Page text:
First, all these things you suggest must have staff present. Either volunteer time or paid time. I know how much volunteer time teachers and support staff give. Cutting back kids programs is not good for teachers either! Teachers care. Like it of not, Sophia, it is not the fault of the unions that the provincial government has been underfunding public education. As a parent with a child in grade 7, I have seen the decimation of public education over the years - caused by the provincial government continually underfunding districts. There is a reason this is happening across the province. It is the provincial government trying to destroy public education and people who buy into the bash the unions for the problem help that government. I strongly suggest you study educational funding and get all the facts straight.
      L. Clemens

      Sophia

      May 4, 2010 at 9:08am

      Paulsdottir - "I strongly suggest you study educational funding and get all the facts straight"

      Since you feel so qualified to speak about the facts - please provide them. I have a list of questions above that I look forward to seeing you answer (please be sure to include all stats and links to sources). Thanks!

      Reis

      May 7, 2010 at 6:39pm

      I'm with Sophia. This is just more union whining. Why should teachers be making over 40 thousand when they get 2 months off? Privatize all education. Why should education be a right? Who cares if some kid has lousy irresponsible parents? Why is that my problem? I'm sick and tired of paying taxes and frankly, they're not my kids so why should I care about them? You know what we need in Vancouver? Less schools and more police and jails. Unions should be outlawed. The minimum wage should be abolished. Let the free market decide and who cares who lives or dies. Why should anyone care? This is a capitalist society isn't it? Wouldn't it make more sense to put our hard earned tax dollars into subsidizing private enterprise? Wouldn't it make more sense to put our hard earned tax dollars into hosting more world class events like the Olympics? Heck, we should be paying to bring back the Indy not putting in extra money to prevent kids from losing 10 days of class-time.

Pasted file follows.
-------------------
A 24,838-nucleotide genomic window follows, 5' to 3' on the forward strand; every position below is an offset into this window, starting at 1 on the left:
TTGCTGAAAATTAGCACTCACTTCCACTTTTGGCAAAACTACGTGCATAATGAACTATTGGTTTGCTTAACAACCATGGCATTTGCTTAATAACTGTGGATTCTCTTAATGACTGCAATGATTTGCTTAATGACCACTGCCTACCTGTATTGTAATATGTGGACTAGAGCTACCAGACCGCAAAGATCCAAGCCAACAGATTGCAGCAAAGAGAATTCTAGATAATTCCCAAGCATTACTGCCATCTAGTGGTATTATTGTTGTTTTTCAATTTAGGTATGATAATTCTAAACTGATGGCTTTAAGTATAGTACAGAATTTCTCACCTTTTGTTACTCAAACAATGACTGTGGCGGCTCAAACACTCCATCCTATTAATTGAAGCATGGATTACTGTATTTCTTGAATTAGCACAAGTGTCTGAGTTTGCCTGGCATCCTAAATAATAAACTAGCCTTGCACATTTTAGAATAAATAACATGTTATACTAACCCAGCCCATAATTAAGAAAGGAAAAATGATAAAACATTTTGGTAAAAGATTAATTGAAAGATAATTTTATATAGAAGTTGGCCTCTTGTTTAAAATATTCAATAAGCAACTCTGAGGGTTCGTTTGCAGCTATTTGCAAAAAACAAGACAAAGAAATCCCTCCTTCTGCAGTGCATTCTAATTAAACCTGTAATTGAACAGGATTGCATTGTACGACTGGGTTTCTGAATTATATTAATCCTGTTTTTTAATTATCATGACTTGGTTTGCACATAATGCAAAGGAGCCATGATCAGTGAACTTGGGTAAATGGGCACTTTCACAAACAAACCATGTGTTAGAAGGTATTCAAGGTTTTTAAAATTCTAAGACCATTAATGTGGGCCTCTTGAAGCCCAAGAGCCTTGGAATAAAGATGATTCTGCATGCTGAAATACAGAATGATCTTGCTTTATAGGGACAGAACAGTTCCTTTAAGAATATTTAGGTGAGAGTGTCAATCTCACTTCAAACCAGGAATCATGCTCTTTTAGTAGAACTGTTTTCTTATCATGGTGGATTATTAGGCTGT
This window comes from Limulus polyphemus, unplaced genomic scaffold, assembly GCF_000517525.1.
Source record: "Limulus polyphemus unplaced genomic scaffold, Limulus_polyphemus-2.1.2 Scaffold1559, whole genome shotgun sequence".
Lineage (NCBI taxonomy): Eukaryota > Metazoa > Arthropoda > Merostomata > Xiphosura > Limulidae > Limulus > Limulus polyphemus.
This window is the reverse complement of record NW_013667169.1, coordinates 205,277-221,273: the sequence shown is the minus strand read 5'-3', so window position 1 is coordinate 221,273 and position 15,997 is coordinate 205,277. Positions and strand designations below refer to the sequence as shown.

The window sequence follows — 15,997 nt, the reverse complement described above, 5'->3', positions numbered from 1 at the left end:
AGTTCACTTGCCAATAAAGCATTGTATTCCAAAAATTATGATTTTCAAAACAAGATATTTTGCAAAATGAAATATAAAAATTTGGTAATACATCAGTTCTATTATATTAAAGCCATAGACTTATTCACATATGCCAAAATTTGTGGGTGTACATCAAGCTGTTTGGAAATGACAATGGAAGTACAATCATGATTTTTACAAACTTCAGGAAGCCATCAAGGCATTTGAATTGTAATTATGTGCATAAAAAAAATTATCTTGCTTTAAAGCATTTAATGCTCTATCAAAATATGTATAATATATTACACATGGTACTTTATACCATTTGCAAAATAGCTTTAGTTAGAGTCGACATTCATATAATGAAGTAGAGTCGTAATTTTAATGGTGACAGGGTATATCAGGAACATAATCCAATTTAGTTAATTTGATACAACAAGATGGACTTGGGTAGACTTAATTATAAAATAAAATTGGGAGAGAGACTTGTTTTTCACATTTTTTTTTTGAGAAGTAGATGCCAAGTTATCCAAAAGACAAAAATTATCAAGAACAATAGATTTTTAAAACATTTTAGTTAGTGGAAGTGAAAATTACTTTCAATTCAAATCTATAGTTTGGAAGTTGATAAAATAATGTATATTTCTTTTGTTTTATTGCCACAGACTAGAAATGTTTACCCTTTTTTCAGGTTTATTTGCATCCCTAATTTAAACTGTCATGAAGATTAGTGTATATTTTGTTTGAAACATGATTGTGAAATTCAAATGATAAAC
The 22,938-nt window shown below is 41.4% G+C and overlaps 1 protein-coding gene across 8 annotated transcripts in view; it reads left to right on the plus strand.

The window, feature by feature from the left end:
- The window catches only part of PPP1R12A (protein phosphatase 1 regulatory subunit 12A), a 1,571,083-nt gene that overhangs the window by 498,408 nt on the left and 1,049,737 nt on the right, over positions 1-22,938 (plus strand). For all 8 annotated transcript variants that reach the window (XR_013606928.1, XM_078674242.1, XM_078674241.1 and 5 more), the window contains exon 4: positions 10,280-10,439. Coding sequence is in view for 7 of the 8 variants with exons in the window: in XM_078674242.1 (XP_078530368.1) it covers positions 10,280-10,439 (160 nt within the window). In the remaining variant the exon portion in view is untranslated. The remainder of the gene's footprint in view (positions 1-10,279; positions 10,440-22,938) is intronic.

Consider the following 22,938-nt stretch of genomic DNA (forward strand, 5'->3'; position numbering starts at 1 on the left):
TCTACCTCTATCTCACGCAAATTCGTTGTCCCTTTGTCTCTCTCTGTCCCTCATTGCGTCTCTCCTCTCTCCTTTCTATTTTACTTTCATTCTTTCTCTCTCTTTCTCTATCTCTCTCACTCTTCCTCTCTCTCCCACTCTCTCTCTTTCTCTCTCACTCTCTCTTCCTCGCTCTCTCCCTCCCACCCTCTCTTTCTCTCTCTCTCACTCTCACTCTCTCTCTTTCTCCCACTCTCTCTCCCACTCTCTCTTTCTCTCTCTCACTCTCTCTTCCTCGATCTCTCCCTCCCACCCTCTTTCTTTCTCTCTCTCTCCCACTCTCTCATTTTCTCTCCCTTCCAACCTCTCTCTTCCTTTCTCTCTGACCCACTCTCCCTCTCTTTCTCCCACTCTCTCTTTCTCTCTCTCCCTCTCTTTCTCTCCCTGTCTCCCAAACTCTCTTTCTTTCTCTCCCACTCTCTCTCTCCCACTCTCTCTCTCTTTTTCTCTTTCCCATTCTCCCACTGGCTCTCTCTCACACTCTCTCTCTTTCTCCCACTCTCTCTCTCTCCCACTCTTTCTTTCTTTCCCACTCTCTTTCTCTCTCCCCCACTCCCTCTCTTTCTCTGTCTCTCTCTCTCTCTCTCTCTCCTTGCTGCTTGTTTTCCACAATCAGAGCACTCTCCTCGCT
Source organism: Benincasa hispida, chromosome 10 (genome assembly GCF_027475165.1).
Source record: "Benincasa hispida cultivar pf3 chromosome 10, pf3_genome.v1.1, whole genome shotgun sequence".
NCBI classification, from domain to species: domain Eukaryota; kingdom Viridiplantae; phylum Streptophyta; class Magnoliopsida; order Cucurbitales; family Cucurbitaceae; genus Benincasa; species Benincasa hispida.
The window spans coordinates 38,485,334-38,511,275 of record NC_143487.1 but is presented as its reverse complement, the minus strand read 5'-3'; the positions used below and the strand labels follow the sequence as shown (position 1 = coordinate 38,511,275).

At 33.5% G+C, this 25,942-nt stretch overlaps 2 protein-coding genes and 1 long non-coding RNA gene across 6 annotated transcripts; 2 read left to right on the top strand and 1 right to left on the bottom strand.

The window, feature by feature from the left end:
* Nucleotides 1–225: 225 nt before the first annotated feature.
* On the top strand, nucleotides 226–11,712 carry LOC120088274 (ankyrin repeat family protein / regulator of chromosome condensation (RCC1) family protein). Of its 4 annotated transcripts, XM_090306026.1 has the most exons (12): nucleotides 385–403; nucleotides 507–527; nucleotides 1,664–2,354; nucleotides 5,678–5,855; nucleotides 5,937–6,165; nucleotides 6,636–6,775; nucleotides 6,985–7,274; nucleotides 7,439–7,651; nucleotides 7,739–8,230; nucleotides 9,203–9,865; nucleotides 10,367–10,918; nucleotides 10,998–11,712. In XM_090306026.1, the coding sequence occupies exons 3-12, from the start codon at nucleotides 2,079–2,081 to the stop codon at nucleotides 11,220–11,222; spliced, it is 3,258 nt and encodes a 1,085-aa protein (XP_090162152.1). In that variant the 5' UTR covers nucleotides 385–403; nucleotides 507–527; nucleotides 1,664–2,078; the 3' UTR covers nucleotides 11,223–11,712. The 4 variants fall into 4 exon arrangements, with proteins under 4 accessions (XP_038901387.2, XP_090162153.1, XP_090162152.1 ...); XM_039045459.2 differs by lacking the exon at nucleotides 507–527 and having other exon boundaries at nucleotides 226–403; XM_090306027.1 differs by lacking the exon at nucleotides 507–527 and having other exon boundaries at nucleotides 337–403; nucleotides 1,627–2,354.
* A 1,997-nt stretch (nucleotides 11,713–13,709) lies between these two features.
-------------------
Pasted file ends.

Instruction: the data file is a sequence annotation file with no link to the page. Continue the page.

(Sarcasm Off)

      Teachers do not command huge salaries. (The starting salary is around $35,000 and the average salary of all teachers is around $60,000, less than in Alberta, Ontario & The Yukon) Suggesting that teacher salaries and unions are the reason why the Province cannot afford to fund education is inaccurate and frankly when one looks at the facts, such an assertion is almost laughable.

      Public education requires ever increasing investment as new tools and technologies become part of the curriculum. More competitive countries seem to get that investing in public education creates the conditions that drive future wealth. This is really about priorities. Teacher salaries have stayed pretty constant when you factor in inflation so the union is not responsible for the provincial funding shortfall.

      If enrollment is too low to justify continued operations, schools get closed down and that's nothing new, but this one factor does not explain why the funding is not there to ensure children don't lose days of instruction. Does it seem fair to suggest that teachers, with their middle class salaries, should take a pay cut? Why don't we just spend our money better? Instead of rolling back wages for middle income earners who have to support a family, why don't we rollback the giant corporate tax cut of 2001? Or why don't we introduce a luxury sales tax, since wealth is becoming more stratified, and now almost one our of four children in BC lives below the poverty line?

      Let's just be human and pay to keep the kids in school, can't we?